Oorah / Kars4Kids also pays $65,000 to State of Oregon.
Attorney General John Kroger announced a settlement that requires a New Jersey-based charity to change its misleading solicitation practices and pay Oregon $65,000.
"It is unacceptable for charities to deceive Oregon consumers," Attorney General Kroger said.
Kars4Kids solicited vehicle donations through mass advertising in flyers and by sending postcards to Oregon residents. A total of 1,433 Oregon residents donated their cars to Kars4Kids in 2006 and 2007.
The Oregon Department of Justice alleged that Kars4Kids misled Oregon donors in several ways. Kars4Kids made an unsubstantiated claim of a being a "top rated" charity. Kars4Kids also failed to disclose that its "free vacation" offer was designed to recruit people to attend timeshare presentations.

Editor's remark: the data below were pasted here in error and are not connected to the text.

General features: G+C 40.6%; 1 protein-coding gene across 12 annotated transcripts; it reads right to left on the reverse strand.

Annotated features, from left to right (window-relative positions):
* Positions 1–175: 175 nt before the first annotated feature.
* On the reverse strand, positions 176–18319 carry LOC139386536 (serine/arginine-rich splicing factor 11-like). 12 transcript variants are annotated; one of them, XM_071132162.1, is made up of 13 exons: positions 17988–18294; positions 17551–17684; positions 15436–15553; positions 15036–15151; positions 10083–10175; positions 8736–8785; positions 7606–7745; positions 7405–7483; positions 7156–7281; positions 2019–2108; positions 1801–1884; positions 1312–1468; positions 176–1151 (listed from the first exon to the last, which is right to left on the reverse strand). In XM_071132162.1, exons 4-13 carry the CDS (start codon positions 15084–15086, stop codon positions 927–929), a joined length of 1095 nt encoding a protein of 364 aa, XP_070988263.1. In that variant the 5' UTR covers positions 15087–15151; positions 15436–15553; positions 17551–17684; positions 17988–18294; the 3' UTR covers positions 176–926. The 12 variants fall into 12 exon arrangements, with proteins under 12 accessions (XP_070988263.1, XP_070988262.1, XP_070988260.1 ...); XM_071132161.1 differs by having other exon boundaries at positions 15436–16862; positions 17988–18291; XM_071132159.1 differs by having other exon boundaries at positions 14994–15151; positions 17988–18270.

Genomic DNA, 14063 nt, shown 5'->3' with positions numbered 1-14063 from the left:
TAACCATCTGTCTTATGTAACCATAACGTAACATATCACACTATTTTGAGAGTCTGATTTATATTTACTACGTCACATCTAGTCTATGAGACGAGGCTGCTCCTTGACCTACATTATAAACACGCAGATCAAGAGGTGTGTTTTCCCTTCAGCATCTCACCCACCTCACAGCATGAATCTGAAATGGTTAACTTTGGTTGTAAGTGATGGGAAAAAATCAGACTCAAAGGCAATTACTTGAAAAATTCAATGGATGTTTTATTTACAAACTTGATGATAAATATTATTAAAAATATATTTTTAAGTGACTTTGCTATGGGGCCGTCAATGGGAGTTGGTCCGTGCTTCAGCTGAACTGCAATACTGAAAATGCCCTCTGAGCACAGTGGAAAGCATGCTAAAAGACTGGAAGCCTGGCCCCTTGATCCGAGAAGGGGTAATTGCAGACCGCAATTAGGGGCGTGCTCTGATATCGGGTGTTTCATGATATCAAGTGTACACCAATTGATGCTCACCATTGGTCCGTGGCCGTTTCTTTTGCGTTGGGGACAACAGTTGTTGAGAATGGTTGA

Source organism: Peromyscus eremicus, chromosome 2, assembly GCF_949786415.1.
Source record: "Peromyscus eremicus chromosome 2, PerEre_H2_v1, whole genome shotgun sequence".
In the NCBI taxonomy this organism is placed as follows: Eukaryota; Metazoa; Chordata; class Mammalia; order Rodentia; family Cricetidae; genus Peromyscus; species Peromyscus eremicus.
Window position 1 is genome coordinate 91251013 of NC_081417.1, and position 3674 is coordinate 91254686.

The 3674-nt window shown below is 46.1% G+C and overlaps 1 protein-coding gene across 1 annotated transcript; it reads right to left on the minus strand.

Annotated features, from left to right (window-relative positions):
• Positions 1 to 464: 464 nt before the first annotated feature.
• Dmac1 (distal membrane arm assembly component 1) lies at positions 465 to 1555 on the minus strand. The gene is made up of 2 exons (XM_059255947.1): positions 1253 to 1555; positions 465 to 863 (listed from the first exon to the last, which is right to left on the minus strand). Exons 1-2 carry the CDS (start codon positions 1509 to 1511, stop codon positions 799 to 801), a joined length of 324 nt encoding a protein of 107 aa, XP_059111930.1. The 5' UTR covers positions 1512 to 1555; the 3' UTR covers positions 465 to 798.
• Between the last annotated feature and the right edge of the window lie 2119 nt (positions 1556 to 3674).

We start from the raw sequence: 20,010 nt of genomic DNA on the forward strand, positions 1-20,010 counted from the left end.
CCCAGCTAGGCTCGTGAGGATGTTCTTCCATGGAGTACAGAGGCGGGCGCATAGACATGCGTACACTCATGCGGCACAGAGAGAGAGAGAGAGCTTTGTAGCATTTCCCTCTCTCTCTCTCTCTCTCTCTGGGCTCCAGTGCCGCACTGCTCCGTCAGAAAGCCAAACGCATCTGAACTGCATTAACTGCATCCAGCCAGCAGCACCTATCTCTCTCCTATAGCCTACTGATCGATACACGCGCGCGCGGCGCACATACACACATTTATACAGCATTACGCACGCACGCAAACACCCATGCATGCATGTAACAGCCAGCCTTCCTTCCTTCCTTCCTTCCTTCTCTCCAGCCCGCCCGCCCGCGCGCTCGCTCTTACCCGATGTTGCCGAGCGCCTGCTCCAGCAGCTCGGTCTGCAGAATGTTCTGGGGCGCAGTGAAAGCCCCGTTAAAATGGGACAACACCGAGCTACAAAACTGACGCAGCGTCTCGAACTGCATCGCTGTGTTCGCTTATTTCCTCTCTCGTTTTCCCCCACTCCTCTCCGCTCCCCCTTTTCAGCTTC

This is significant because deposits, cancellation fees and other conditions can end up costing consumers more than a "free vacation" is worth. In addition, receiving goods or services in exchange for a donation can eliminate the tax deductibility of the donation.
Kars4Kids also failed to disclose that the organization did not benefit needy children generally, but instead directed its efforts to a narrow religious purpose.
Under the settlement, Kars4Kids agreed to register as an Oregon charity, stop offering "free vacations" to Oregon donors, change its solicitations to include adequate disclosure of its religious purposes and pay the state $65,000.
Attorney General John Kroger leads the Oregon Department of Justice. The Department's mission is to fight crime and fraud, protect the environment, improve child welfare, and defend the rights of all Oregonians.
This parallels the setttlement Oorah reached with the State of New Jersey a few months ago.